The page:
Tag: Too Stupid to Live Foibles

The Simple Wild by K.A. Tucker

The Simple Wild by K.A. TuckerThe Simple Wild by K.A. Tucker
Published by Atria Books on 7th August 2018
Pages: 388
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Calla Fletcher wasn't even two when her mother took her and fled the Alaskan wild, unable to handle the isolation of the extreme, rural lifestyle, leaving behind Calla’s father, Wren Fletcher, in the process. Calla never looked back, and at twenty-six, a busy life in Toronto is all she knows. But when Calla learns that Wren’s days may be numbered, she knows that it’s time to make the long trip back to the remote frontier town where she was born.

She braves the roaming wildlife, the odd daylight hours, the exorbitant prices, and even the occasional—dear God—outhouse, all for the chance to connect with her father: a man who, despite his many faults, she can’t help but care for. While she struggles to adjust to this rugged environment, Jonah—the unkempt, obnoxious, and proud Alaskan pilot who helps keep her father’s charter plane company operational—can’t imagine calling anywhere else home. And he’s clearly waiting with one hand on the throttle to fly this city girl back to where she belongs, convinced that she’s too pampered to handle the wild.

Jonah is probably right, but Calla is determined to prove him wrong. Soon, she finds herself forming an unexpected bond with the burly pilot. As his undercurrent of disapproval dwindles, it’s replaced by friendship—or perhaps something deeper? But Calla is not in Alaska to stay and Jonah will never leave. It would be foolish of her to kindle a romance, to take the same path her parents tried—and failed at—years ago. It’s a simple truth that turns out to be not so simple after all.

I’ve always wondered if ‘The Simple Wild’ was meant to be an angsty ‘growing-up’ New Adult type book or a smart-alecky rom-com story. But the truth is that it probably falls somewhere in between and had me sniffing a mite bit by the end of it.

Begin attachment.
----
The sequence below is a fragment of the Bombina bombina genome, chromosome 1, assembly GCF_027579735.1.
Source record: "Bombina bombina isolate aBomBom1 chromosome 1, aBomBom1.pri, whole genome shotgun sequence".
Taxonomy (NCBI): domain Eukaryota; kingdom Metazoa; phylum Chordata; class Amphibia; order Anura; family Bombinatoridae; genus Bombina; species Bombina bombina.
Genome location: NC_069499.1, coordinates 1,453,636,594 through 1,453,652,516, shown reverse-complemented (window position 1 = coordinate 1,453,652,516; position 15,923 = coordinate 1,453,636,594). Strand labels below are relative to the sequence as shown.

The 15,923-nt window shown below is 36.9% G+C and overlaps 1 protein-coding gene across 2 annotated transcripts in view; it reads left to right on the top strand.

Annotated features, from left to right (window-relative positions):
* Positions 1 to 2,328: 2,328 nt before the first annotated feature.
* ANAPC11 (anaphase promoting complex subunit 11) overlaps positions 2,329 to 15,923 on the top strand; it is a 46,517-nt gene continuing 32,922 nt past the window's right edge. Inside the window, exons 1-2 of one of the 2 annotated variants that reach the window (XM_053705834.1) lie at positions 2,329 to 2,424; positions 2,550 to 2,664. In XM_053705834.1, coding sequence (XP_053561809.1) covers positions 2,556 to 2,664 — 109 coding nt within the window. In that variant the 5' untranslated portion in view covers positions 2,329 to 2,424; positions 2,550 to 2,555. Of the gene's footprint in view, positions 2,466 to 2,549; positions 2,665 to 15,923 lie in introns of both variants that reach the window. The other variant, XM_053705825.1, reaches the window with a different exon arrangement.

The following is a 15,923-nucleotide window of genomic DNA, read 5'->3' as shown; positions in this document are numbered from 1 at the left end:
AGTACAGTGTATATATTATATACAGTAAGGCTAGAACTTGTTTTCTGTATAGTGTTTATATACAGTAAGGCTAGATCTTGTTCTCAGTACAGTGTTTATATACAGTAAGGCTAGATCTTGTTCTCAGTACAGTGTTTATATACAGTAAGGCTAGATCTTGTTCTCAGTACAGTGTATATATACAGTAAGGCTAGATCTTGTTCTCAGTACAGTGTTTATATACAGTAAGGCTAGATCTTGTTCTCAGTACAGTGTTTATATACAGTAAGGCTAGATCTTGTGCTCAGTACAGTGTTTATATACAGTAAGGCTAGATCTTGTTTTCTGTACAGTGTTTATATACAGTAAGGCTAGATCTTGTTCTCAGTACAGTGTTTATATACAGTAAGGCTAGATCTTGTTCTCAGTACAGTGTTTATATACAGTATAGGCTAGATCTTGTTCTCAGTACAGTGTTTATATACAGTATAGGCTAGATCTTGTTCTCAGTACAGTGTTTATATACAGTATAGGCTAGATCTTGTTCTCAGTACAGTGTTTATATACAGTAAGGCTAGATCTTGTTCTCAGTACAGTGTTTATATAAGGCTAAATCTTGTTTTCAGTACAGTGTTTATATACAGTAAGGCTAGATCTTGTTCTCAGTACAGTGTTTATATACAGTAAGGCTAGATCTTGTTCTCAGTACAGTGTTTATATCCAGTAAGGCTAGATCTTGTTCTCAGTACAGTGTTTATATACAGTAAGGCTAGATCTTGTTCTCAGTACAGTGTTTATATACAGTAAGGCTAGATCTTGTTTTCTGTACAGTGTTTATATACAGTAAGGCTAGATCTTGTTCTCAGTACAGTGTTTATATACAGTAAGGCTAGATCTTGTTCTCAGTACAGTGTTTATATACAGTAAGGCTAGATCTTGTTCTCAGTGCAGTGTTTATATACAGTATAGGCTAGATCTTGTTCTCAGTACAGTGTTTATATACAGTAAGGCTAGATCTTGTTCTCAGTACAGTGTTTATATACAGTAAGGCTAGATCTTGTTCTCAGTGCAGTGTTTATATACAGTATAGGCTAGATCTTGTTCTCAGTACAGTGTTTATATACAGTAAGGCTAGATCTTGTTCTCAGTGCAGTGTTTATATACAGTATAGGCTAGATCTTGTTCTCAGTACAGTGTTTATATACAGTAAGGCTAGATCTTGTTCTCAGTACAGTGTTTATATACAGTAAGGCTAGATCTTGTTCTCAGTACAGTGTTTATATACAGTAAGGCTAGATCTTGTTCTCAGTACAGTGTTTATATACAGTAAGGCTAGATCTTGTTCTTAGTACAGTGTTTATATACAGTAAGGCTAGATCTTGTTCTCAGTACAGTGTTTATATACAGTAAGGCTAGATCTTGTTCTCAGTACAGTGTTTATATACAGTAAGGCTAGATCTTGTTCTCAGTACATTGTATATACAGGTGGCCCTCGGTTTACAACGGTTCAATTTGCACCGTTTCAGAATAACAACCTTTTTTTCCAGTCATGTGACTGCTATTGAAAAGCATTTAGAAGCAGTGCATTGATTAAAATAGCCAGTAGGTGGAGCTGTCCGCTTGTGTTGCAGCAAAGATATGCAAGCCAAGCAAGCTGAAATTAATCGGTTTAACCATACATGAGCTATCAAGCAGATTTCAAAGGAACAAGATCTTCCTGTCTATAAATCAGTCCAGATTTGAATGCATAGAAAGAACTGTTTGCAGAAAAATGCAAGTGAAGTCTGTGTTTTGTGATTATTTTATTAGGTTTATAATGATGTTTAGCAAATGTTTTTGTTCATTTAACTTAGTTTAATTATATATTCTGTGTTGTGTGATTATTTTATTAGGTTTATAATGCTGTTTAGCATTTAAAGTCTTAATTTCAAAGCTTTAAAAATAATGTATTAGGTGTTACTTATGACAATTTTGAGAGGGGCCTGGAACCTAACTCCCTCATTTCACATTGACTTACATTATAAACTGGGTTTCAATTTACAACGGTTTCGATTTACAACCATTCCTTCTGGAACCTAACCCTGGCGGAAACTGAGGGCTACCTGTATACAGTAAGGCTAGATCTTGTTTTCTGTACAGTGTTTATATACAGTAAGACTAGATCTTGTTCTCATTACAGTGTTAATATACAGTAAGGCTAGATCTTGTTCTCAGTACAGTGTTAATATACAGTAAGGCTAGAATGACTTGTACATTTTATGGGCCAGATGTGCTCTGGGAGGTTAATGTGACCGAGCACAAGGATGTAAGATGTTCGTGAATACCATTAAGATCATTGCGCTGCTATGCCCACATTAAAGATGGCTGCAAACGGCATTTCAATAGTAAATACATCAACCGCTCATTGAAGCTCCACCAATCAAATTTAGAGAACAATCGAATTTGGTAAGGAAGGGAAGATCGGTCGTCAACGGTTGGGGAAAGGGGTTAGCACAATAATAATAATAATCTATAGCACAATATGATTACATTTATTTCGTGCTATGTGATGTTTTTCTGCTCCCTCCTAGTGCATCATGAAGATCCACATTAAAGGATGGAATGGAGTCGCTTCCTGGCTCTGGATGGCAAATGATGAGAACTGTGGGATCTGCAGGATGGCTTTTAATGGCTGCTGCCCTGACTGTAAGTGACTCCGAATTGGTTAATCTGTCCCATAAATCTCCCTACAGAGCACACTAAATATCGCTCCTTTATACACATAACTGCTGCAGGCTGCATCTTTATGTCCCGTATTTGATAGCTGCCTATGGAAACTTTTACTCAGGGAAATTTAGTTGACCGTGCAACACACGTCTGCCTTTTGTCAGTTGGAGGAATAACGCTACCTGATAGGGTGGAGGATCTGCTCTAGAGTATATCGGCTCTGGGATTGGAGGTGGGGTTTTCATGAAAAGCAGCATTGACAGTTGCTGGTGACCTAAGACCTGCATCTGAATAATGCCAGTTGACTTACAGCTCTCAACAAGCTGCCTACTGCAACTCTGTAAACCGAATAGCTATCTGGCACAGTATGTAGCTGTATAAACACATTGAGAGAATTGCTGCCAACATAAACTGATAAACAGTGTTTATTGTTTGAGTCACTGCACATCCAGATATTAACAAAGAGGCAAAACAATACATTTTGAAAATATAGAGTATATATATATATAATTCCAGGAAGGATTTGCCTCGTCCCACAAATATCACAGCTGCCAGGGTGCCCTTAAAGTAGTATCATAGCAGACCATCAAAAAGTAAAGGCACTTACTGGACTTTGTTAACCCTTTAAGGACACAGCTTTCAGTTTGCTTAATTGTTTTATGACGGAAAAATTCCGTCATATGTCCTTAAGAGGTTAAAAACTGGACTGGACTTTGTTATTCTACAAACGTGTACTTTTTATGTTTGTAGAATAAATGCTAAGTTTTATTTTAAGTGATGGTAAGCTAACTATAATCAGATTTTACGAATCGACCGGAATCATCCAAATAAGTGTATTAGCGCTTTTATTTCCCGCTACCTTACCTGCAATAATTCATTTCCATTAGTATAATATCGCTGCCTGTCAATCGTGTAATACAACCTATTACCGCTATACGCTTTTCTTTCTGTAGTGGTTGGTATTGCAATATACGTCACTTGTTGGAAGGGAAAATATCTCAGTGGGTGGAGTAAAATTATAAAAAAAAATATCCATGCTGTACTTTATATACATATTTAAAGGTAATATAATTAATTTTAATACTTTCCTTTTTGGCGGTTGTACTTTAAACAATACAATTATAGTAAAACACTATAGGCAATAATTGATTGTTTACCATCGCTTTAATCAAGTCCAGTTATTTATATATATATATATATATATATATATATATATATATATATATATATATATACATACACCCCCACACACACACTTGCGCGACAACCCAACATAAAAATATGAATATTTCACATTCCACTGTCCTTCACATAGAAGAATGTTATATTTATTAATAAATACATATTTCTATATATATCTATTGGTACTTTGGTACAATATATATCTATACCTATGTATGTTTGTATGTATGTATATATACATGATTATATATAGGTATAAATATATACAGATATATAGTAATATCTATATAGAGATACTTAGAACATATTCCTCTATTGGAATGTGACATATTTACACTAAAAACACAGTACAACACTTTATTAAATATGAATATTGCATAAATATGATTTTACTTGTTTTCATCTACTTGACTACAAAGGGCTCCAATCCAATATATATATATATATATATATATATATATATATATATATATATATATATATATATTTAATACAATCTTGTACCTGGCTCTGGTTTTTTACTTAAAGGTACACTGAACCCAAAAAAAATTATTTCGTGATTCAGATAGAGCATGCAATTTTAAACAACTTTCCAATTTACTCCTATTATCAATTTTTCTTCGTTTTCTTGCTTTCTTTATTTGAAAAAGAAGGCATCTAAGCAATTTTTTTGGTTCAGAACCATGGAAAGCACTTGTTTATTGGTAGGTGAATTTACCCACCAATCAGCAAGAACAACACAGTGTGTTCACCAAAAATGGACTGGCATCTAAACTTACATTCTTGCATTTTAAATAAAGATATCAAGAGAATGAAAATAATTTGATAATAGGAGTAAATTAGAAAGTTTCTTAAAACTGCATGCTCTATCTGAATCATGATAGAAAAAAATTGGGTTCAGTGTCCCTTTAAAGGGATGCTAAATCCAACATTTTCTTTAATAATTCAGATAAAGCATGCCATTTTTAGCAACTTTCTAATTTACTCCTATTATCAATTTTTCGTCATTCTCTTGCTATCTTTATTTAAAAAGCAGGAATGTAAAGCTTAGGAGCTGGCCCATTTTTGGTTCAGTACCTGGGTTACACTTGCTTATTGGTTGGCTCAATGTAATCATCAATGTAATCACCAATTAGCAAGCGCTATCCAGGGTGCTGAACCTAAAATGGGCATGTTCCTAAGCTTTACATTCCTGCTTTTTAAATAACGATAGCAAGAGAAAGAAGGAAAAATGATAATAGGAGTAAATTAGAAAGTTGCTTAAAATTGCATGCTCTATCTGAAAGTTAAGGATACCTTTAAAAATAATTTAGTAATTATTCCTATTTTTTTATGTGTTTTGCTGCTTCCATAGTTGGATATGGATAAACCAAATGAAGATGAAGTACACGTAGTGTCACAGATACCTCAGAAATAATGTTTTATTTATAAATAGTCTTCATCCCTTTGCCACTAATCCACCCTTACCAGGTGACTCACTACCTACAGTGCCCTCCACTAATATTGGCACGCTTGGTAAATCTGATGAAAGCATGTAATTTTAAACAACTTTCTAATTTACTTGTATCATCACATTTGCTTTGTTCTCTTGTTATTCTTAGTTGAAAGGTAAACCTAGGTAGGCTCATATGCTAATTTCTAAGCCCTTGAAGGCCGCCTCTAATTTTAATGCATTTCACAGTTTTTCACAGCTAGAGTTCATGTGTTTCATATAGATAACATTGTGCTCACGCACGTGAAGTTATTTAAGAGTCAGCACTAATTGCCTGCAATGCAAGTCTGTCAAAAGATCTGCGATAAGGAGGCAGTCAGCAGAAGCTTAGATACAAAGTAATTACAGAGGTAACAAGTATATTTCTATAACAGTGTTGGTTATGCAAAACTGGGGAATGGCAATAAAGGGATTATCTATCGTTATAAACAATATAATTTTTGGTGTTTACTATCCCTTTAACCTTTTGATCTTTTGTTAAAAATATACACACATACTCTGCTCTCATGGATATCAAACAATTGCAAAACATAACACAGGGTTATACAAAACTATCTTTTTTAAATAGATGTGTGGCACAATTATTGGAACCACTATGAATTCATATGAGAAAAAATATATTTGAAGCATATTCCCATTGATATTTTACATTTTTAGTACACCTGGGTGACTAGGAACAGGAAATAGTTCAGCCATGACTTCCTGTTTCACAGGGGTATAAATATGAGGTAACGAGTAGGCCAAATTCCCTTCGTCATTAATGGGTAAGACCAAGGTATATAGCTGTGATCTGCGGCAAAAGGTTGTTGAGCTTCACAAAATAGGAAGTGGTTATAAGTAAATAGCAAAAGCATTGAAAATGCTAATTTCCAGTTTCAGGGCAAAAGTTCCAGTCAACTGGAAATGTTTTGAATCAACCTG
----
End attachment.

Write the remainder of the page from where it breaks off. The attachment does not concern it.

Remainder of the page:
From the urban bustle of Toronto to the wilds of Alaska, Calla Fletcher’s reluctant visit to pay her sick father a visit is in essence, a tale of a city girl—horrified by the shit-all to do in a small, small town—forced to relook her own ideas on love and life. In a case of schadenfreude (#iregretnothing), I gleefully relished and cackled my way through every fish-out-of-water moment that Calla had as she learned to operate in a place so out of sync with her own rhythm, liking Jonah even more when he simply came out and accused her of being the shallow, self-absorbed and empty woman that I felt she was. I didn’t quite feel any affinity with her from the beginning and her awkward moments kept me cackling for a while longer, until some kind of character growth happened as Calla finally (and slowly) started to shed that flighty exterior.

That Jonah helped in his caustic, cutting way just gave me extra laughs in the process. Or it could be that I liked his straight, no-nonsense talk, his directness with everything, including his feelings, without the typical games that many characters tend to play.

The loss of the father-figure is a theme that started to dominate more and more as I got into the book, and along with the weight of regrets, resentment and missed chances, ‘The Simple Wild’ suddenly became an incredibly emotional and absorbing read by the time I was halfway through. I gobbled every bit of Tucker’s descriptions of life in the tundra and the day-to-day operation of a flight charter company, revelled in the small-town characters she’d drawn up so sharply, then wanted to cry ugly tears when it all came to a difficult end.

My only quibble is the lack of a concluding, firm-in-the-ground HEA by the time Calla and Jonah met again. Given Tucker’s emphasis on history repeating itself, Calla/Jonah felt like a couple headed for a HFN ending instead as ‘The Simple Wild’ left me loudly protesting that I needed more.

Mission: Her Rescue by Anna Hackett

Mission: Her Rescue by Anna HackettMission: Her Rescue by Anna Hackett
Series: Team 52 #2
Published by Anna Hackett on October 7, 2018
Pages: 159
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two-stars

When archeologist January’s plane is shot down over the Guatemalan jungle, she knows she’s being hunted for the invaluable Mayan artifacts she’s carrying. Only one man and his team can save her…the covert, black ops Team 52, and the distrusting former CIA operative who drives her crazy…

Dr. January James has a motto: live life to the fullest. A terrible incident in her past, where she lost both her mother and her innocence, taught her that. Now she spends her days on archeological digs doing the work she loves. When her team uncovers a pair of dangerous artifacts in an overgrown temple, she knows they need to be secured and safeguarded. But someone else knows about the artifacts…and will kill to get them.